Now, nobody remembers the real history of this tradition.
Is it bad that I didn't even know about any of this until I saw the film Groundhog Day with Bill Murray?

B. de Corbin
06 Feb 2021, 19:28
Is it bad that I didn't even know about any of this until I saw the film Groundhog Day with Bill Murray?

Nah.. No.

GHD isn't a bling holiday.

You buy nobody nothing, nobody buys you nothing, nobody decorates their front yard with a tableau of wise men going to visit the ground hog with gifts of frankincense and myrrh, and the childers sleep easily at night with dreams of standard cartoony adventures involving psychotic cats and stoopid dogs.

All the ground hog has is Bill Murray.

No shame in that...

anunitu
06 Feb 2021, 19:47
i always knew about it because it is my sisters birthday

monsno_leedra
07 Feb 2021, 01:45
Nah.. No.

GHD isn't a bling holiday.

You buy nobody nothing, nobody buys you nothing, nobody decorates their front yard with a tableau of wise men going to visit the ground hog with gifts of frankincense and myrrh, and the childers sleep easily at night with dreams of standard cartoony adventures involving psychotic cats and stoopid dogs.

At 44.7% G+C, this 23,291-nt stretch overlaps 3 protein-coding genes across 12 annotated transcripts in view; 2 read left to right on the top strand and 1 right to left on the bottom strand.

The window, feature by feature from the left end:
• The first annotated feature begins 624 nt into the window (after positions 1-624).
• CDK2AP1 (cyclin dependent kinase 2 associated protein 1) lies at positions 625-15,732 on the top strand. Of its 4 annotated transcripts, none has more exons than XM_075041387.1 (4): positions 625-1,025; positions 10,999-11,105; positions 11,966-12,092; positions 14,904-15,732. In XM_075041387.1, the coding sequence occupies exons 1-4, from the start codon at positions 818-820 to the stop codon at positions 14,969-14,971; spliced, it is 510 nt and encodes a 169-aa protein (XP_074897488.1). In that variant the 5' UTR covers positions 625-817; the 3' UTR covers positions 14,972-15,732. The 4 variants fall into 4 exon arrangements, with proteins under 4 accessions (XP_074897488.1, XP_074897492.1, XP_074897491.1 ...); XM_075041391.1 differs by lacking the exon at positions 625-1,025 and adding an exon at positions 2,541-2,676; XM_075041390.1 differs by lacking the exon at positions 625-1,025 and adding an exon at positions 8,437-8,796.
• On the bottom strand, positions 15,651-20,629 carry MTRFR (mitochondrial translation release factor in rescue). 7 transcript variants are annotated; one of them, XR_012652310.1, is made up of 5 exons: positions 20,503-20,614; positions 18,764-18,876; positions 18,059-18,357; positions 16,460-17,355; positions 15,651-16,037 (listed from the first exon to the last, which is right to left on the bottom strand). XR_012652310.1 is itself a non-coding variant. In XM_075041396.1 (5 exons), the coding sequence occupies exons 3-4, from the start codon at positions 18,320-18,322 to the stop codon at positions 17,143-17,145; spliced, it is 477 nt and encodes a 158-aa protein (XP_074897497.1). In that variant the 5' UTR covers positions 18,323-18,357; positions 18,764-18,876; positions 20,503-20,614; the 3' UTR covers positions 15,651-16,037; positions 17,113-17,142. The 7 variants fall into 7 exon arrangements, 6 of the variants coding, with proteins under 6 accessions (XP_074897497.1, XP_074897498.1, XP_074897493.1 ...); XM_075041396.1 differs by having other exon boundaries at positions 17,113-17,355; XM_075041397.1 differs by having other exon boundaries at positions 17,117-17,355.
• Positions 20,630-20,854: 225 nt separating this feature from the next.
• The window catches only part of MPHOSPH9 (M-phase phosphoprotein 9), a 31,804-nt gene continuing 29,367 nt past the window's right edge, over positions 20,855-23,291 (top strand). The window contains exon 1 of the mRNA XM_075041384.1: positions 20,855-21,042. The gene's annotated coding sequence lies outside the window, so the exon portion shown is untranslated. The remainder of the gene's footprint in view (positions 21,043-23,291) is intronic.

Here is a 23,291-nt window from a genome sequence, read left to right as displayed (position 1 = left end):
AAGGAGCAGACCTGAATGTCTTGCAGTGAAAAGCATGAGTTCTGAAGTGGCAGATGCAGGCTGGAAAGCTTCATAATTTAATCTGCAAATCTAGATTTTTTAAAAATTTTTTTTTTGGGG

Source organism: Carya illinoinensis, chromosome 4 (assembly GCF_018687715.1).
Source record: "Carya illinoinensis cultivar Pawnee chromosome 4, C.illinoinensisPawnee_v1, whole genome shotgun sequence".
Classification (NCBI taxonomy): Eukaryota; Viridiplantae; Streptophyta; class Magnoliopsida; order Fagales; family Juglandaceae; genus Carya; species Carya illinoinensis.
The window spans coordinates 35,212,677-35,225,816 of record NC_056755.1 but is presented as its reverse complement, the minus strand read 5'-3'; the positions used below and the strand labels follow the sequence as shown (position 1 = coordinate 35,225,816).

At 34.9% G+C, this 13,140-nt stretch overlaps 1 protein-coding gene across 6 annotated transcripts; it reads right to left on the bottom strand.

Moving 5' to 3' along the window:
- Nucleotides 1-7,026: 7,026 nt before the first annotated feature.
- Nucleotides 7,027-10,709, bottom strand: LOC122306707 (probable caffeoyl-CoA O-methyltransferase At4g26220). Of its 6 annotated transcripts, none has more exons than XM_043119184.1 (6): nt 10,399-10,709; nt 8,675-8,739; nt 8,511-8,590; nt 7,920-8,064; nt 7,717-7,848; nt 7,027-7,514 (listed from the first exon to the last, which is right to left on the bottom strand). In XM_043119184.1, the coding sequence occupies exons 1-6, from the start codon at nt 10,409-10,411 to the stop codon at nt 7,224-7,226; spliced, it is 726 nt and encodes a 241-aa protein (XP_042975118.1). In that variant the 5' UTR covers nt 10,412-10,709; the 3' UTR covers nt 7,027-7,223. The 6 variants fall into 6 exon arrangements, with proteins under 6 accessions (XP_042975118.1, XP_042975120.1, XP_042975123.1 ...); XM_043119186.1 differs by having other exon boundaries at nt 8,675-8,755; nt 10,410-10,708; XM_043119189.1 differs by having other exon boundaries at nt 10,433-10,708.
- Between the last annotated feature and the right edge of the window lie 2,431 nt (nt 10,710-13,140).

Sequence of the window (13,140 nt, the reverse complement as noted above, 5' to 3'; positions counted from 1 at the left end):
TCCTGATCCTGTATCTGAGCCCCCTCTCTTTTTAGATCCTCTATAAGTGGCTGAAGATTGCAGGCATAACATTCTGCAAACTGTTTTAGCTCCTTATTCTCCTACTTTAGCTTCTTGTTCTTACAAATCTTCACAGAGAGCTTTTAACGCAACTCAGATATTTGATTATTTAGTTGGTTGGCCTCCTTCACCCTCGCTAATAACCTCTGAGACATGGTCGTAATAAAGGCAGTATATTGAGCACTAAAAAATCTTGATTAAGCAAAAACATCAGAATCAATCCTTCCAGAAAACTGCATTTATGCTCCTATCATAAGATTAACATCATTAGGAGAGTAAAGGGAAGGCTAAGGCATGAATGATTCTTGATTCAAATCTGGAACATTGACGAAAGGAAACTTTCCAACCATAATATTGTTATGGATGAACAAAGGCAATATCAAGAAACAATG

All the ground hog has is Bill Murray.

No shame in that...

Well the Ground Hog has a small role in the Jack Frost cartoon. He sort of narrates the cartoon for a bit then old man winter says the ground hog tells him when his time is up.


https://www.youtube.com/watch?v=j9Sjd7xbU3Y

Rhythm
10 Feb 2021, 19:34
The thing I love about groundhog day..is that it hits at a monotonous and dreary part of the year. A part of the year where any one day looks like the next and the last before that. In order to explain our common experience of this profundity of regional weather, we invent a superstition which states that a rat is in some way accountable for the end (or continuance) of this state of affairs.

That's just...chef's kiss.

When anyone begins to suggest that we're not good at superstition, that we get it wrong (said one or one million ways) - I point them this way.